After jumping into comics earlier this year, Substack is entering in a bigger way signing several great creators of their platform, New York Times reported. New lists of writers include Saladin Ahmed, Jonathan Hickman, Molly Ostertag, Scott Snyder and James Tynion IV, while other writers and artists will be published later.
Like other Substack writers, comic book creators will send their work in the form of a newsletter and charge subscribers directly for their work. During the first year, they will be paid by Substack who will take most of the subscription revenue, after which the platform will cut 10 percent. The creators will retain ownership of all their materials.
Tynion IV, who recently won the Eisner Award for his work on DCs Batman and other titles, he said he would work exclusively on Substack. “This was not an easy decision,” he told NY Times. “To invest my time in new material, I had to choose. I couldn’t do both.”
DC presented me with a three-year renewal of my exclusive contract, with the intention of working on Batman most of that time. I was grateful for the offer, but I couldn’t help but look at the success of my original titles, owned by the creators, and wonder if it was the right choice.
Substack first entered comics in June when he signed a contract with Marvel Amazing Spider-Man writer Nick Spencer. Spencer allegedly led the idea and was the link between Substack and the newly signed creators. In addition to comic book stories, essays, instructional guides and other content will be published on the platform.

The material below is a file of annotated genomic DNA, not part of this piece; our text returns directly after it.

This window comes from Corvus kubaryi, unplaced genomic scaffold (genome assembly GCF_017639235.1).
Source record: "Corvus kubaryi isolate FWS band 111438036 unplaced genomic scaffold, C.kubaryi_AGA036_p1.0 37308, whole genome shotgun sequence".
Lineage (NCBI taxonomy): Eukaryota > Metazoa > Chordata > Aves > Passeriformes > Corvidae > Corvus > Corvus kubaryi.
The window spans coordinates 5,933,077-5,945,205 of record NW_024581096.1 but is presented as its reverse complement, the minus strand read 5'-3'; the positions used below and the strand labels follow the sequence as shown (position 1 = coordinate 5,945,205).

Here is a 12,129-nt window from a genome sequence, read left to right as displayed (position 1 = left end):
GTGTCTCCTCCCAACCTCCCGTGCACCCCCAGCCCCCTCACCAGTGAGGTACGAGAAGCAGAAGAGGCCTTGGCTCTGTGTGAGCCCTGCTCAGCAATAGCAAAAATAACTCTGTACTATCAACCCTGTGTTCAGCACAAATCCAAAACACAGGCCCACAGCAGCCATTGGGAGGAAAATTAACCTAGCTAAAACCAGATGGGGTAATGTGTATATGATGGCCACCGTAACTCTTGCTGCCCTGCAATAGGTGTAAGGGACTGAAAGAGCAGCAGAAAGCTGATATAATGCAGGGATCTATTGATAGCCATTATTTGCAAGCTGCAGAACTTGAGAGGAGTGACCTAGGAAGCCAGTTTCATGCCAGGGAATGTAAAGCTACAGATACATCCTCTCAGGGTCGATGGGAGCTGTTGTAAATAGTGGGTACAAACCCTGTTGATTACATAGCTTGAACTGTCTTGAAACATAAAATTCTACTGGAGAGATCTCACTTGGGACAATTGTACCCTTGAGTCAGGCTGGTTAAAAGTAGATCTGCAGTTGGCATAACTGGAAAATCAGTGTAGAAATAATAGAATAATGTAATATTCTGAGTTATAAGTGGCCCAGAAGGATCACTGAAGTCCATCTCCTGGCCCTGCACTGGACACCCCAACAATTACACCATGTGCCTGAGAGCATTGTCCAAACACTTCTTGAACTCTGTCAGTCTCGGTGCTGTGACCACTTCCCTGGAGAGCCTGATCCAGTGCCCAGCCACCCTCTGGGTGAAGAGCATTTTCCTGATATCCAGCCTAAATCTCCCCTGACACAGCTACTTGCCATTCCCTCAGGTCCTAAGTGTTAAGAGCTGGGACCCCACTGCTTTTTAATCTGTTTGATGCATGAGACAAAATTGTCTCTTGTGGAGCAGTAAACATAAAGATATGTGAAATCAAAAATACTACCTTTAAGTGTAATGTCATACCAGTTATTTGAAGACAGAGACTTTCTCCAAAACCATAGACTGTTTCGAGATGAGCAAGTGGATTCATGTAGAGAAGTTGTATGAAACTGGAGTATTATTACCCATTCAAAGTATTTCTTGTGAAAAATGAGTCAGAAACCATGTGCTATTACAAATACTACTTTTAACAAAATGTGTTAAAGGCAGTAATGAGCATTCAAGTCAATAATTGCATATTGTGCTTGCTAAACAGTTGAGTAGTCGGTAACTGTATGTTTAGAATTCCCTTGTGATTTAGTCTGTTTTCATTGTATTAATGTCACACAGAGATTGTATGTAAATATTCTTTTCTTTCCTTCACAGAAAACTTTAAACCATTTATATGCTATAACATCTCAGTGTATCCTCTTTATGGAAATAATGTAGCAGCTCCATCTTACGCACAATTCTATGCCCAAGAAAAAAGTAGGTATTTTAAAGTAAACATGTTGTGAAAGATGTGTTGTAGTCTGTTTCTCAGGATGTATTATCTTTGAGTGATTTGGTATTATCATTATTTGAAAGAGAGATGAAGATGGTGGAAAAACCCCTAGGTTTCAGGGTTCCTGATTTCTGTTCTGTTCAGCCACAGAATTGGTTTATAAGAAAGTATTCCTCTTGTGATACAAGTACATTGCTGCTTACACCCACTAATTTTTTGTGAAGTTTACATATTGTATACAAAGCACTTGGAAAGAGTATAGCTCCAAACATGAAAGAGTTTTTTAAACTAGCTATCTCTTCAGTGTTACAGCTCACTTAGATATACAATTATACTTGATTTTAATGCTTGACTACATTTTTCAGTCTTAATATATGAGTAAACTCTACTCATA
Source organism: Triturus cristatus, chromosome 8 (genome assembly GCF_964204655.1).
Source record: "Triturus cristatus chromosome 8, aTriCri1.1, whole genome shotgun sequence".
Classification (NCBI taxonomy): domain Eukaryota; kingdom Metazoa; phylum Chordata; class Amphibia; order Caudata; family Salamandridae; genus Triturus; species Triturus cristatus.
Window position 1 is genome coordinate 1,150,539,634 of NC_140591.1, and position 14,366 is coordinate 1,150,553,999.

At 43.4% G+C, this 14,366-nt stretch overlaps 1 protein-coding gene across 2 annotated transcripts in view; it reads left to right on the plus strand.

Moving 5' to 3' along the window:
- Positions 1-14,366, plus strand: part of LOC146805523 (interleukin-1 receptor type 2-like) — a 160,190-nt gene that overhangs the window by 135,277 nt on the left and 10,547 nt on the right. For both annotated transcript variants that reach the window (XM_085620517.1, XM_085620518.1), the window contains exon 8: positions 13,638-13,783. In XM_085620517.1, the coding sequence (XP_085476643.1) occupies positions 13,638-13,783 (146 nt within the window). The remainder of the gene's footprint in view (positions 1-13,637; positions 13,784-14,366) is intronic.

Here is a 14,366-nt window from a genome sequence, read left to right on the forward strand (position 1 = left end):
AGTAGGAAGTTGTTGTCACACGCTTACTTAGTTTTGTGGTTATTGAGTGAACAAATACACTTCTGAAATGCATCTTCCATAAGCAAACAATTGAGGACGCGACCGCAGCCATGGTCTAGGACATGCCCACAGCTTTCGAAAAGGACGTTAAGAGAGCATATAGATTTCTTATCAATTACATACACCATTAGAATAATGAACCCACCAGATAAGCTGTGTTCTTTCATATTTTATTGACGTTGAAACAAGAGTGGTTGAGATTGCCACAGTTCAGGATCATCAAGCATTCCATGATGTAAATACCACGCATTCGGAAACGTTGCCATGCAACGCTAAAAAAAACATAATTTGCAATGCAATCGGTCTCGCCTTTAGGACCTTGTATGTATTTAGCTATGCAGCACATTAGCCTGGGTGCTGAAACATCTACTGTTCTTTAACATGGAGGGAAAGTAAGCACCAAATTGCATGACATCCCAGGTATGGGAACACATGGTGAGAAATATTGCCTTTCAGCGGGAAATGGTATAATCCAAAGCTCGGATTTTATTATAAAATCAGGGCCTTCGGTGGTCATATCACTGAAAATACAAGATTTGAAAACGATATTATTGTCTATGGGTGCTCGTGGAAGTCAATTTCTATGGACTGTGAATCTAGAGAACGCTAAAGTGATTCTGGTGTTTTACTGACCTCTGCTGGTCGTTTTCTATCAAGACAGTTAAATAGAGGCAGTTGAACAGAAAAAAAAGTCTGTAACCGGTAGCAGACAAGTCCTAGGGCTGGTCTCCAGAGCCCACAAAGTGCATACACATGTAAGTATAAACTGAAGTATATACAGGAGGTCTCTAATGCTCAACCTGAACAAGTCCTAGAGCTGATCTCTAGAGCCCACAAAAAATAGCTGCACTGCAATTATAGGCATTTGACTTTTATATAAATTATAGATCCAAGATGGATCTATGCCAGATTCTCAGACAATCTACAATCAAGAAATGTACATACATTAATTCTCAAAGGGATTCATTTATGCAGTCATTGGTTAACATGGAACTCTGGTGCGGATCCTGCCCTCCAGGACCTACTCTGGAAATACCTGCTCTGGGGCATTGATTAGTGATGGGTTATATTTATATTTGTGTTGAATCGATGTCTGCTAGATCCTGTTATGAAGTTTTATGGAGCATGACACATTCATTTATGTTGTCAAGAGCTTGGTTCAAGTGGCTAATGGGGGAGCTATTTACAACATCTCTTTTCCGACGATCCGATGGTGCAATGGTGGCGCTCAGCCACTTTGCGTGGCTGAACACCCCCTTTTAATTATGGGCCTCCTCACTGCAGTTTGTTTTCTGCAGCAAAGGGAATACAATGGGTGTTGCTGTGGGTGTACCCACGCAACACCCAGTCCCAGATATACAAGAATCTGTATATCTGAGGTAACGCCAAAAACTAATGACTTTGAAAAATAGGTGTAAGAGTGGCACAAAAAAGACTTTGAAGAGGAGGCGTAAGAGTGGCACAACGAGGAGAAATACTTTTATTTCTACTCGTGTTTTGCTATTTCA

Until recently, Substack focused mainly on newsletters related to politics, technology and more. Comics, meanwhile, are forever present on the web, but are mostly funded by ads and merchandise sales. By joining Substack, creators will be able to work directly with readers in a model that is more like selling comics.
In his subgroup launch station, Tynion said he effectively refused a three-year renewal of his DC Batman contract when Substack signed it “to create a new list of original comic book features directly on their platform, which my co-creators and I would fully own,” he wrote. “I’m going to dedicate my whole brain to building a bunch of really cool stuff on my terms, without having to get permission from any publisher to do it.”
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